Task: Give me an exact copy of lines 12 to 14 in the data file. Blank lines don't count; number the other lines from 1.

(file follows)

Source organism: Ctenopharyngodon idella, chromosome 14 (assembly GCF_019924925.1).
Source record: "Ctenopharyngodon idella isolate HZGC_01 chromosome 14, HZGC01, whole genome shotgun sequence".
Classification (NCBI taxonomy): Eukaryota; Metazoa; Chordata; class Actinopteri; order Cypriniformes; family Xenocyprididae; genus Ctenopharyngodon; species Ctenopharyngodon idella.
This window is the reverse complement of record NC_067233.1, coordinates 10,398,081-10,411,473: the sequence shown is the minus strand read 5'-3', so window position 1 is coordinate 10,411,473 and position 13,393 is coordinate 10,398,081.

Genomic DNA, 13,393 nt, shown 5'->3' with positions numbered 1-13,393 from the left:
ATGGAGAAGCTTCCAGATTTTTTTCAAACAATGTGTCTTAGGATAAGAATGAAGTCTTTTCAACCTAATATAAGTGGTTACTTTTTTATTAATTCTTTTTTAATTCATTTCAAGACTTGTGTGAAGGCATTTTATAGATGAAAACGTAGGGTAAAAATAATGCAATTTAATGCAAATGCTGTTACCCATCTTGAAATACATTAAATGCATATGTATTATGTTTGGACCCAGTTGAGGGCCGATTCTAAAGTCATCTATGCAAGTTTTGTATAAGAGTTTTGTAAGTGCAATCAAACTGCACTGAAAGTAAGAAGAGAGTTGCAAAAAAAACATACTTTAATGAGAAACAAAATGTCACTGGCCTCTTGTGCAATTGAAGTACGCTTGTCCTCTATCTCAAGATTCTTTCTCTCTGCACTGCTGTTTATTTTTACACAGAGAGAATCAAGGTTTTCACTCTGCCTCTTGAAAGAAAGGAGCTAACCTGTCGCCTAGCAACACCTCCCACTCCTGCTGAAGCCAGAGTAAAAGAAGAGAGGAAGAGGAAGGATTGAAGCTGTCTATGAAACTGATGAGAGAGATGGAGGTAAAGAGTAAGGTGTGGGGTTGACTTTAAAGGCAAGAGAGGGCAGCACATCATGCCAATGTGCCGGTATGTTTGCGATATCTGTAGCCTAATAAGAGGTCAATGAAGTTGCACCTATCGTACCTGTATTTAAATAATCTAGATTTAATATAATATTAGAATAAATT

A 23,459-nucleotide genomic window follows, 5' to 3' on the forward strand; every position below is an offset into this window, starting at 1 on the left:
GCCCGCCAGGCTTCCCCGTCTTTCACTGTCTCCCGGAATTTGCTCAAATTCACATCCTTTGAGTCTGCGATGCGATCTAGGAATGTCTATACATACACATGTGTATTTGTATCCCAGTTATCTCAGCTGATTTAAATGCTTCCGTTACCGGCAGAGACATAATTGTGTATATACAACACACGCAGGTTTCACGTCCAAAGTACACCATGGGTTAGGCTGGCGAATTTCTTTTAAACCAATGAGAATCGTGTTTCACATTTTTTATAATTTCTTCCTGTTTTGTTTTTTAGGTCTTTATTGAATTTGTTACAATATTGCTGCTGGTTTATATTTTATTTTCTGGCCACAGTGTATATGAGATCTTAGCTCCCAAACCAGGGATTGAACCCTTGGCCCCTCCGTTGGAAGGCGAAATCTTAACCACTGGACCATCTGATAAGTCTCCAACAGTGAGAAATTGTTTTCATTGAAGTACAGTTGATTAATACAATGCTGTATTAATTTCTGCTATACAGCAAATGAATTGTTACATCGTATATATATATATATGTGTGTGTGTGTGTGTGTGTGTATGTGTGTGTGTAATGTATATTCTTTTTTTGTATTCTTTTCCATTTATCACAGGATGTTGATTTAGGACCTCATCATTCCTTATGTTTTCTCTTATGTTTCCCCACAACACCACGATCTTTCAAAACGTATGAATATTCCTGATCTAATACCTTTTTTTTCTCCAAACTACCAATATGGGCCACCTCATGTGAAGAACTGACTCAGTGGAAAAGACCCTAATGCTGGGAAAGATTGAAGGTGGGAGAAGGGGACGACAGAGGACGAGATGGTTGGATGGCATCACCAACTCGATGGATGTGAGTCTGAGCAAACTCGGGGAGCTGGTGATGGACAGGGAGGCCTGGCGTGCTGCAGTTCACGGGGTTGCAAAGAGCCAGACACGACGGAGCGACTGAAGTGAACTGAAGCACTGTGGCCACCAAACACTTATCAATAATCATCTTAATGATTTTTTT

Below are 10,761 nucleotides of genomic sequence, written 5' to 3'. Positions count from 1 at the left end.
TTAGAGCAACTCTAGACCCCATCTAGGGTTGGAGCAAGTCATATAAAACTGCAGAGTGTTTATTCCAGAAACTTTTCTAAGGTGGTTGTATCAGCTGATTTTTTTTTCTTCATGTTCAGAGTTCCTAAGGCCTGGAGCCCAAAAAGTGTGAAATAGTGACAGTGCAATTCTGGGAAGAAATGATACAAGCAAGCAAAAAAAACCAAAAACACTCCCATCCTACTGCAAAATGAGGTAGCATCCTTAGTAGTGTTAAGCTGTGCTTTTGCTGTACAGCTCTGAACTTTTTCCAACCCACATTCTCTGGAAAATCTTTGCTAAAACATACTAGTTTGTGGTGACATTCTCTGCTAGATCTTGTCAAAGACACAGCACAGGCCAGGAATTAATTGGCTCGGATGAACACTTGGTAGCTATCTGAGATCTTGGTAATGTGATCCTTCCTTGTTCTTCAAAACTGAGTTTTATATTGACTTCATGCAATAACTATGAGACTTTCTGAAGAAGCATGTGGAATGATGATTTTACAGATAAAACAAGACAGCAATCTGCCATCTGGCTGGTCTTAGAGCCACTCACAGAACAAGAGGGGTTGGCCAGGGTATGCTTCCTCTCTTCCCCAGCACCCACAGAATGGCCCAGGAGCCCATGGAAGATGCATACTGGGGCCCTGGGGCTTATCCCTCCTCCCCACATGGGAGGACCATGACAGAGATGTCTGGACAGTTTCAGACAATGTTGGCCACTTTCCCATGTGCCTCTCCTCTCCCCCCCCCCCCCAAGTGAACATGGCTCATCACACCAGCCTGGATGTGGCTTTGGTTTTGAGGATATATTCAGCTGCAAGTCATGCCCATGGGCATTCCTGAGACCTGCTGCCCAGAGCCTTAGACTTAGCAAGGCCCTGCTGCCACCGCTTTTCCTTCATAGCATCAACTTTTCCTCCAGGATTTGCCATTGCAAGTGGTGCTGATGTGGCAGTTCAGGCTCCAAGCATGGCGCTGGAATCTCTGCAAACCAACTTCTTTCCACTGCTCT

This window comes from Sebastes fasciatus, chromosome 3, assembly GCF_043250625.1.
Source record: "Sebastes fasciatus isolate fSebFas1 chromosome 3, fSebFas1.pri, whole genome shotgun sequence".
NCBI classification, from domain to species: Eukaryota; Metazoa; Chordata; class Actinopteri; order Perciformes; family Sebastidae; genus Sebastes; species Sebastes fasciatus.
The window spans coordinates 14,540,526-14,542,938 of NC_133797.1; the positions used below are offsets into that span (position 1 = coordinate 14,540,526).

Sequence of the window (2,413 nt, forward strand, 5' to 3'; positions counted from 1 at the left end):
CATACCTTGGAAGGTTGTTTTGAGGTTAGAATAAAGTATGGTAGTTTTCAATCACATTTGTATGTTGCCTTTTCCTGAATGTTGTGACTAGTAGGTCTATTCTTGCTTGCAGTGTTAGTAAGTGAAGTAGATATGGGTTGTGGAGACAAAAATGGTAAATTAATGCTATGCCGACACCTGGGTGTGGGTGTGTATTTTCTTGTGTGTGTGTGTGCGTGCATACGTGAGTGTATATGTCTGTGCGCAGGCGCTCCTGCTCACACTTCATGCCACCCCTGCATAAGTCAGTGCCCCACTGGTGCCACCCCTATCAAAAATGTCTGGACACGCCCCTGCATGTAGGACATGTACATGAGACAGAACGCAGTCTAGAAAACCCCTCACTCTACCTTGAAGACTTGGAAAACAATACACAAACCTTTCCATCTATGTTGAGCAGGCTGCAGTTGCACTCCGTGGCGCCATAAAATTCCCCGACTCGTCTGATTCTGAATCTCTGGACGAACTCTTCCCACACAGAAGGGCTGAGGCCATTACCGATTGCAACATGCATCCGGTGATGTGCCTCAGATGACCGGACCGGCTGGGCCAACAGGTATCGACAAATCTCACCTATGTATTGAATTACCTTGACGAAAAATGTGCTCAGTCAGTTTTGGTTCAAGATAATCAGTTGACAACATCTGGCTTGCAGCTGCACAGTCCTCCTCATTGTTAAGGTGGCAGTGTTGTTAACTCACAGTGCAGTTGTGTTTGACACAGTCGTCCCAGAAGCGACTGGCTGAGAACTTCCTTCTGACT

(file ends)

Source record: "Sebastes fasciatus isolate fSebFas1 chromosome 3, fSebFas1.pri, whole genome shotgun sequence".
NCBI classification, from domain to species: Eukaryota; Metazoa; Chordata; class Actinopteri; order Perciformes; family Sebastidae; genus Sebastes; species Sebastes fasciatus.
The window spans coordinates 14,540,526-14,542,938 of NC_133797.1; the positions used below are offsets into that span (position 1 = coordinate 14,540,526).